FDA announced in the new guidance document that they intend to exercise regulatory discretion with regard to Part 11 requirements for validation, audit trails, record retention and record copying. Firms are warned to take adequate steps in guarding the integrity of electronic records and apply appropriate controls that ensure records cannot be changed or altered in a manner that would leave no trace.

Risk Assessments
FDA “suggests” that any decision to validate, and the extent of any system validation, be based on and justified by a documented risk assessment. Risk assessments should account for the potential to affect product quality and safety as well as the impact on record integrity. System and software validation has been one of the biggest and most expensive barriers to adoption of computer and software technology for medical gases producers, and this change further opens the door to 21st century technologies entering the medical gases arena.

These risk assessments will form the cornerstone of your decision process for Part 11 compliance. We highly recommend that firms conduct a thorough and appropriate initial risk assessment and justification. Spending a relatively small amount of time and effort at the onset of the project will help to ensure that an FDA inspector cannot pick your decisions apart during an inspection and expose your company to a future regulatory action. Even if you decide your system does not fall under Part 11 requirements, you should have a risk assessment to back up this decision.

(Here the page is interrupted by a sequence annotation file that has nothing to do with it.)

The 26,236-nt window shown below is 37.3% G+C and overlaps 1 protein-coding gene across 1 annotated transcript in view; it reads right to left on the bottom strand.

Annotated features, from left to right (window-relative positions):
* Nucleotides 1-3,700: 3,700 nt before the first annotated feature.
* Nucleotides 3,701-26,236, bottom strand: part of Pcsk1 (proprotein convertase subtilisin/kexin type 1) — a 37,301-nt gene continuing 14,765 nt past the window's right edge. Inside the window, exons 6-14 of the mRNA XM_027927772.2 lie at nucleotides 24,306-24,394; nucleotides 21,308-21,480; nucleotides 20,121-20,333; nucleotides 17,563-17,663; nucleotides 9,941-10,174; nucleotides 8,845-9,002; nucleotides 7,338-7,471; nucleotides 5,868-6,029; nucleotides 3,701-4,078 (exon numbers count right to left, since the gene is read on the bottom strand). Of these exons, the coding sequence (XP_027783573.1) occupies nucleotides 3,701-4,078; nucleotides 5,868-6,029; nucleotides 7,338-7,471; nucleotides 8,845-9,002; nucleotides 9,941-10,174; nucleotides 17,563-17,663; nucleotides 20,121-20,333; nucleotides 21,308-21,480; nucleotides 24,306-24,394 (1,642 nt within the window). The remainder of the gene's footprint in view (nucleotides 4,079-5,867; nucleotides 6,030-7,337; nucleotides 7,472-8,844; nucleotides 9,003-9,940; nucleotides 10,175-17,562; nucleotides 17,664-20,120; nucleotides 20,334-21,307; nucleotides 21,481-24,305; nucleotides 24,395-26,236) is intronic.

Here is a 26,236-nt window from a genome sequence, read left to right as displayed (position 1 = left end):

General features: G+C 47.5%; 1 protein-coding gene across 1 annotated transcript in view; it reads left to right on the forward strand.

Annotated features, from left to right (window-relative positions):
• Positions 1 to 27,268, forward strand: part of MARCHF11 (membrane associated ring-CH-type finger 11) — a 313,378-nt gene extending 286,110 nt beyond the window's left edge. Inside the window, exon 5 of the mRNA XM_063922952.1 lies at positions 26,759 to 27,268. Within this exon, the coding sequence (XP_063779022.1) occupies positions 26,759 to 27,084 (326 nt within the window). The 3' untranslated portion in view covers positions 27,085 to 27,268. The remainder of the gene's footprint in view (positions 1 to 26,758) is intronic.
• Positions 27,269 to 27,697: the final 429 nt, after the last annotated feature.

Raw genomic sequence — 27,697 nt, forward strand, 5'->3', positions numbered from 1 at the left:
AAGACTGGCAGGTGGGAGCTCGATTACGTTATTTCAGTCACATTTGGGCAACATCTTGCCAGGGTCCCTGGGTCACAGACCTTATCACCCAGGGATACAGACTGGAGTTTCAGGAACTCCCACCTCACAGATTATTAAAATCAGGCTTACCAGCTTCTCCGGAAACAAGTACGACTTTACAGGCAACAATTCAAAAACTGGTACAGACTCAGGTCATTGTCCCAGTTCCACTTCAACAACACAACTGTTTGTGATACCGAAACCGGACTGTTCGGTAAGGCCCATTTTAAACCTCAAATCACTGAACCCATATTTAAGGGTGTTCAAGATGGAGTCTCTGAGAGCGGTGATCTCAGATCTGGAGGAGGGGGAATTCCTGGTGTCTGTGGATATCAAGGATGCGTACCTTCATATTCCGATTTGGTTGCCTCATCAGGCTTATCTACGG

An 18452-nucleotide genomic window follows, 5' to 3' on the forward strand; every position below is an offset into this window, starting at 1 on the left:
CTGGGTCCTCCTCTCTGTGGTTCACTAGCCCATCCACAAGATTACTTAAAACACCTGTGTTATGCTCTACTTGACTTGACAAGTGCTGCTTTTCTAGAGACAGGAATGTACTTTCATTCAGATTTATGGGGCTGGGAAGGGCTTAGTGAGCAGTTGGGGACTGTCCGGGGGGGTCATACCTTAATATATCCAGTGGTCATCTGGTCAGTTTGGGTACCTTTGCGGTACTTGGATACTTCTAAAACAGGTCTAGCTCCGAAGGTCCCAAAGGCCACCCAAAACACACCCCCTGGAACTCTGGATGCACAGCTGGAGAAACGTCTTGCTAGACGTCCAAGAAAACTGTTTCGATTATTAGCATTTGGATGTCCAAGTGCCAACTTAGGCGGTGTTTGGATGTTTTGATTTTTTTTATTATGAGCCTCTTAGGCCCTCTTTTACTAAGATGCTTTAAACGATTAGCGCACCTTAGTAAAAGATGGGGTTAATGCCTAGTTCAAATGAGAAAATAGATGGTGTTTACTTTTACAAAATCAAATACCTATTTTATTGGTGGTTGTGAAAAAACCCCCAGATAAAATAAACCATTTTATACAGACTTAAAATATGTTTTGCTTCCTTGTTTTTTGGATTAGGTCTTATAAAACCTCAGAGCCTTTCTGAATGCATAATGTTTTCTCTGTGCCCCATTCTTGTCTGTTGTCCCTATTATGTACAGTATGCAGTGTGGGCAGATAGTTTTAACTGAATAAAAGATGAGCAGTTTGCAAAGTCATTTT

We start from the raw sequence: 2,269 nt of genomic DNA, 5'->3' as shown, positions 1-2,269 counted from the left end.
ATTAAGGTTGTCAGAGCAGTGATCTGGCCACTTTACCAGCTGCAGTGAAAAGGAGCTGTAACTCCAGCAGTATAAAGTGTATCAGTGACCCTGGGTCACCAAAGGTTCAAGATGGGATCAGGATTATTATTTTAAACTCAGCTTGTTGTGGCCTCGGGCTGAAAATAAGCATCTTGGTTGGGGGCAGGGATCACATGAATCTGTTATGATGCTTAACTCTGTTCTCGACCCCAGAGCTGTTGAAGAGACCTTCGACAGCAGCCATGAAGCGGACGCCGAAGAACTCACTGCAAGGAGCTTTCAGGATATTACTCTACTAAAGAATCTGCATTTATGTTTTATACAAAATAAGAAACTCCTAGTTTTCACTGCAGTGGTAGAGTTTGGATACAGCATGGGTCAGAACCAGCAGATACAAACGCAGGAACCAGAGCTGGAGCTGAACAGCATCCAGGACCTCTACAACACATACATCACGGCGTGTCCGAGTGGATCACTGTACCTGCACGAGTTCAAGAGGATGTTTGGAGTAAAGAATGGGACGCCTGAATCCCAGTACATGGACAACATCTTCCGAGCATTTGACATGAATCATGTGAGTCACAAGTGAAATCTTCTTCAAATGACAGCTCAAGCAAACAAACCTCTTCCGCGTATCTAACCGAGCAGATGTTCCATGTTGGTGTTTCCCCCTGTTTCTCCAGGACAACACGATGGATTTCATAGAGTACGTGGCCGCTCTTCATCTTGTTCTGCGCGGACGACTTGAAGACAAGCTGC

Legacy Systems
New provisions for legacy systems is another of the areas in which FDA intends to exercise regulatory discretion. Electronic record keeping systems will be excluded from the requirements of Part 11 through FDA regulatory discretion that…

  • Were operational before August 20, 1997
  • Met the applicable requirements at the time
  • Meet current applicable mandated GMP record requirements, and

Have documented evidence and justification that the system is fit for its intended use (including an acceptable level of record security and integrity).

Since FDA is exercising regulatory discretion does not mean that they will not change their mind at some point in the future. FDA cautions that systems that have been modified or upgraded after August 1997 could become subject to Part 11 under certain conditions. Decisions on Part 11 compliance for legacy systems which incorporate mandated GMP records should be based and supported by a risk assessment.

New Rules Coming
Over the coming months, the medical gases industry can expect to see FDA initiate new rule making to harmonize Part 11 with their current thinking and eliminate the need to exercise regulatory discretion. While FDA has made it easier to comply with Part 11, there are still regulatory and technical issues and challenges that firms must navigate through. GAWDA’s voice will be heard during this process.

Gases and Welding Distributors Association
Meet the Author
J. Robert Yeoman, GAWDA’s FDA and medical gases consultant, is managing director of B&R Compliance Associates LLC in Lehigh Valley, Pennsylvania.